Tonawanda News

October 6, 2013

Eagle project focuses on 'lost' cemetery|

By BARBARA TUCKER barbara.tucker@tonawanda-news.com
The Tonawanda News

Tonawanda News — Most people have never heard of, nor know where, Poole Cemetery is located.

However, Jacob Dawson, 15, of Pendleton, knew.

Dawson, a member of Boy Scout Troop 8 in Cambria, was searching for a project for his Eagle Scout award.

He knew of the small cemetery on Beach Ridge Road in Pendleton, near to his house, that had some of the headstones broken off their bases.

Dawson decided fixing up the cemetery would be his Eagle project.

“I wanted to put up a plastic sign with the name of the cemetery, the people buried there, and some of the history of the cemetery,” Dawson explained. “I also wanted to plant two trees on either side of the sign along with daffodils around the sign,” he added.

As he began his project, he found it would also have to include raising the headstones that were buried by grass and take the stones that were in a pile in the cemetery and place them in a raised bed with a wooden frame.

When he spoke to Martin Gilbert, president of the Pendleton Historical Society, he learned that years ago, a local farmer went to the cemetery and took some of the headstones to use as sidewalk stones. When the farmer’s wife discovered what he had done, she made him take the headstones back. Instead of putting the stones back in their proper places, the farmer threw the stones into a pile.

For years the pile of stones remained toward the back and center of the cemetery.

“It is hard to know exactly what stones were moved and what ones were near their original location, since all the stones in the cemetery were in random patterns and seemed to be tossed randomly about,” Dawson explained.

In digging up the headstones, he discovered that some headstones were buried beneath other ones.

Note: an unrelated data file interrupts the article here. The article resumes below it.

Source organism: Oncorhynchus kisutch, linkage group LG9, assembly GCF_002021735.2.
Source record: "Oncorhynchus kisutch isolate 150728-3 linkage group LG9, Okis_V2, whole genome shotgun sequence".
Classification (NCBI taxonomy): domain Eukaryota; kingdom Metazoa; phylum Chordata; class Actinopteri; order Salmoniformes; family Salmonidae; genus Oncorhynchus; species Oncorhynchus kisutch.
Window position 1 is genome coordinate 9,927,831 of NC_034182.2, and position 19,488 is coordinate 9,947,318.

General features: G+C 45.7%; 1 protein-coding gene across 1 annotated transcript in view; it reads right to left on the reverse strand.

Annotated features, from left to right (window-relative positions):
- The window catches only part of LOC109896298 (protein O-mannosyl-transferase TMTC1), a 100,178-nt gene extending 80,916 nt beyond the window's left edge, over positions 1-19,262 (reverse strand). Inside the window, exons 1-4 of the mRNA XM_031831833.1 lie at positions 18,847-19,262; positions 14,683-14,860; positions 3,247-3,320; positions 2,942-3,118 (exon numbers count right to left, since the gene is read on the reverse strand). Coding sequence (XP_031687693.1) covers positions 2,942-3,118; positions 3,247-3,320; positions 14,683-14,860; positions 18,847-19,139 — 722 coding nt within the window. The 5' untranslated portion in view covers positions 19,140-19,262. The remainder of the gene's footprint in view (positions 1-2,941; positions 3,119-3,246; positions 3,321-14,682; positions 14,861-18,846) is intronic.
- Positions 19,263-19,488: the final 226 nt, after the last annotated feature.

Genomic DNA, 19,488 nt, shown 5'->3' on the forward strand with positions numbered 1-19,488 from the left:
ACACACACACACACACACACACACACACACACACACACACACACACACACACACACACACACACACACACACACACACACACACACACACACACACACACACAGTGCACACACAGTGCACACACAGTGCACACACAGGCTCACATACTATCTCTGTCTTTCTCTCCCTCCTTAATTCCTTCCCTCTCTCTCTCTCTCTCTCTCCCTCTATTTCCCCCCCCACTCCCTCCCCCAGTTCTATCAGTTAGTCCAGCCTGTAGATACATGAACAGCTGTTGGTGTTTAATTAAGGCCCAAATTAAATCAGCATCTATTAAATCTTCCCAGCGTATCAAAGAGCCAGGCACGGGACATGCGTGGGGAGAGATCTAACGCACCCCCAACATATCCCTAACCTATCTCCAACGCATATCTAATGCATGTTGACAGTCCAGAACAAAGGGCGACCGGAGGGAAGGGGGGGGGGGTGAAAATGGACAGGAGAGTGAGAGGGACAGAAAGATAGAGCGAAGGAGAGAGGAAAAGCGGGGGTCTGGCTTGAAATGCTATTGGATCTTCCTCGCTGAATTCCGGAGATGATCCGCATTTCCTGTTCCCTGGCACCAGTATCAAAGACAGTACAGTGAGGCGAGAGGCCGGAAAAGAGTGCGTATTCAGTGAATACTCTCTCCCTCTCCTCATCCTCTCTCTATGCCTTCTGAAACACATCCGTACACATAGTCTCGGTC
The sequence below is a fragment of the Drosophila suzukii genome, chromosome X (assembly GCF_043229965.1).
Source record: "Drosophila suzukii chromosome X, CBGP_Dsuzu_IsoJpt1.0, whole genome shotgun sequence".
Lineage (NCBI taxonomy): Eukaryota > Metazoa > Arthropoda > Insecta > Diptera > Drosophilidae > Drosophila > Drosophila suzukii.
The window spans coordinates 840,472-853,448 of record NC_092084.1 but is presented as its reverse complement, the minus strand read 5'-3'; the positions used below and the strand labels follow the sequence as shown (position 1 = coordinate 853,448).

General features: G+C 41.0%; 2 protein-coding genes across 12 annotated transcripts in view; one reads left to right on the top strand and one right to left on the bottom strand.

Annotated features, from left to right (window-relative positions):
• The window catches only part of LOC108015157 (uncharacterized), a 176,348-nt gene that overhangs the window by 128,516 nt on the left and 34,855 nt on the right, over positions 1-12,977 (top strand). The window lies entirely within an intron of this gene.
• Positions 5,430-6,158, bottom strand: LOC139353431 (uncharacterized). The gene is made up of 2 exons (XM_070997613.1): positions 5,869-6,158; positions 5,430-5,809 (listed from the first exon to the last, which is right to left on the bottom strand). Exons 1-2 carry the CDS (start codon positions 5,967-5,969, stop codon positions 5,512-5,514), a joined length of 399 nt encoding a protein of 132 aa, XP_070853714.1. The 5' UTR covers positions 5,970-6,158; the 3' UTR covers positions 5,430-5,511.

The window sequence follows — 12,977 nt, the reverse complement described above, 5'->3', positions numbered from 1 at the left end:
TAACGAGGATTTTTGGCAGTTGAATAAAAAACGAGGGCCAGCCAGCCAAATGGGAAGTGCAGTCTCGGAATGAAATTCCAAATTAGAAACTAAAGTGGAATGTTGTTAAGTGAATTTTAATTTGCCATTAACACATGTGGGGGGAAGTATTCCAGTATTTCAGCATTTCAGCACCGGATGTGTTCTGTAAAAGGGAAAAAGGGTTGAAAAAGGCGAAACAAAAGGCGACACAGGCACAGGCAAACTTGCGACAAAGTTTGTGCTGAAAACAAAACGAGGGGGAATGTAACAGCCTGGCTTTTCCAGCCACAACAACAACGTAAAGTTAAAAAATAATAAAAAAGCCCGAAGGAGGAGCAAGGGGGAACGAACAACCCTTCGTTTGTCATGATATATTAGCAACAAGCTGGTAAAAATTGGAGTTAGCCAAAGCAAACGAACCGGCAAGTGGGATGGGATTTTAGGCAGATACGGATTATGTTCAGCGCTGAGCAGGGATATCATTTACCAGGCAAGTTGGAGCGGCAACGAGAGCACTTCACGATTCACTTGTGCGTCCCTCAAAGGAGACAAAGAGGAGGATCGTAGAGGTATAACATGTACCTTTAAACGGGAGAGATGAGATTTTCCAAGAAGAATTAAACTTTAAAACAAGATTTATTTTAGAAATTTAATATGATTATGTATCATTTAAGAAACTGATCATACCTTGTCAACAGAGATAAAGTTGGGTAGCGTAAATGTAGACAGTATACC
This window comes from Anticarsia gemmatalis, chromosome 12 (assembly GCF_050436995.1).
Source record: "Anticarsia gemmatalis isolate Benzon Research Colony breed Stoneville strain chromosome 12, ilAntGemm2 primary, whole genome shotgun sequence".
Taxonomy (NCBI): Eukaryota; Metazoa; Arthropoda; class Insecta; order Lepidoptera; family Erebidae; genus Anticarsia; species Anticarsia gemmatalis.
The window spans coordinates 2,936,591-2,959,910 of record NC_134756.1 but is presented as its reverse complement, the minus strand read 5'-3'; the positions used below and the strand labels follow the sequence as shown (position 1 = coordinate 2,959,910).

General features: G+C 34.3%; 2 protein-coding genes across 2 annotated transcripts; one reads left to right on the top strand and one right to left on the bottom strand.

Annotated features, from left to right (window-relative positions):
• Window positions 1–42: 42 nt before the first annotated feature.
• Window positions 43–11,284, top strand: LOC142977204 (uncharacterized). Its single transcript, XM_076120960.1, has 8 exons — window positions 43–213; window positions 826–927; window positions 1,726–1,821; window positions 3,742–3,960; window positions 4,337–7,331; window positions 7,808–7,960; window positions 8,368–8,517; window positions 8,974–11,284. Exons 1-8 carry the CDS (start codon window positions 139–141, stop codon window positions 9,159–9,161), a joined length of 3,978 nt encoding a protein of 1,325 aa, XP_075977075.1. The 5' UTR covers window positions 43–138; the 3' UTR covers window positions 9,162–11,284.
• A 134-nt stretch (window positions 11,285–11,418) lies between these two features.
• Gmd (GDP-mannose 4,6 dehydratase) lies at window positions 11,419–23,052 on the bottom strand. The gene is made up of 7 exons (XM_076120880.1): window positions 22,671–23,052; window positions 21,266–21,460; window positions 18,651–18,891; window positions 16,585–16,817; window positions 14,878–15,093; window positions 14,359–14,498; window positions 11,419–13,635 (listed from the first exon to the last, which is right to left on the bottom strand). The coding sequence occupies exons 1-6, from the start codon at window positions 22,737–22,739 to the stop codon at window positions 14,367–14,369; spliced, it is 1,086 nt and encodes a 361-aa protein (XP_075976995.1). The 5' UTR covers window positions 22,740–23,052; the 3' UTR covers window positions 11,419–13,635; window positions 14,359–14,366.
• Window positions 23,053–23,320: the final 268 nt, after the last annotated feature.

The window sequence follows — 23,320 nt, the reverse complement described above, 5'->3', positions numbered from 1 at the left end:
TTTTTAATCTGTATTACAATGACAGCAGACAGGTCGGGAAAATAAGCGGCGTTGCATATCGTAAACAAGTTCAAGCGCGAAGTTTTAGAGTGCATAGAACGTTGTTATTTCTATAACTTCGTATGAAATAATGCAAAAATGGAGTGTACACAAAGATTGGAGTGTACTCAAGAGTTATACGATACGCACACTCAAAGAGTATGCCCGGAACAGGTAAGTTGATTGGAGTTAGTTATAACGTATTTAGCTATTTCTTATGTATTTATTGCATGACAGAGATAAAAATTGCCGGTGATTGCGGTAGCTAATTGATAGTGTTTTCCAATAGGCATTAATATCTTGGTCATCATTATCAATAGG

“He built a raised bed and filled it with colored pea stone to create a safe place for the stones and so they would be visible from the street, then trimmed and cleaned up the tree line at the back of the cemetery,” his mother, Holly Dawson, said.

Jacob Dawson received a great deal of support from his fellow troop members, his parents, Holly and Leo Dawson, and brother Zackery, also a member of Troop 8, friends and troop leaders including Todd Fisher, Joe Fournier, Scott Henry, Steve Wilsey and Howard Morgan.

The Niagara County Historian’s office provided a list of those buried in the cemetery and Gilbert provided a list of deceased to compare with the county’s list.

“Mr. Gilbert was also the source of the interesting history of the cemetery and guided me in deciding how to handle the headstones in the cemetery,” Jacob said. “He suggested having the stones in a raised bed.”

“Jeff Stowell, from the Pendleton Highway Department was a big help on the project,” Dawson said. “Mr. Stowell provided dirt on two occasions, the mulch for around the sign and trees, removed the brush that had been cut down, and sent equipment to the site to remove a boulder.”

Ed Dore donated the trees, “a wonderful contribution” and a donation from the Daughters of the American Revolution helped fund the project.

Jacob attended the cemetery’s re-dedication ceremony Saturday, along with his scout leader, Todd Fisher; Jim Riester, supervisor of the Town of Pendleton; Barbara Diebold, regent, Niagara Falls Chapter Daughters of the American Revolution, and members of Boy Scout Troop 8.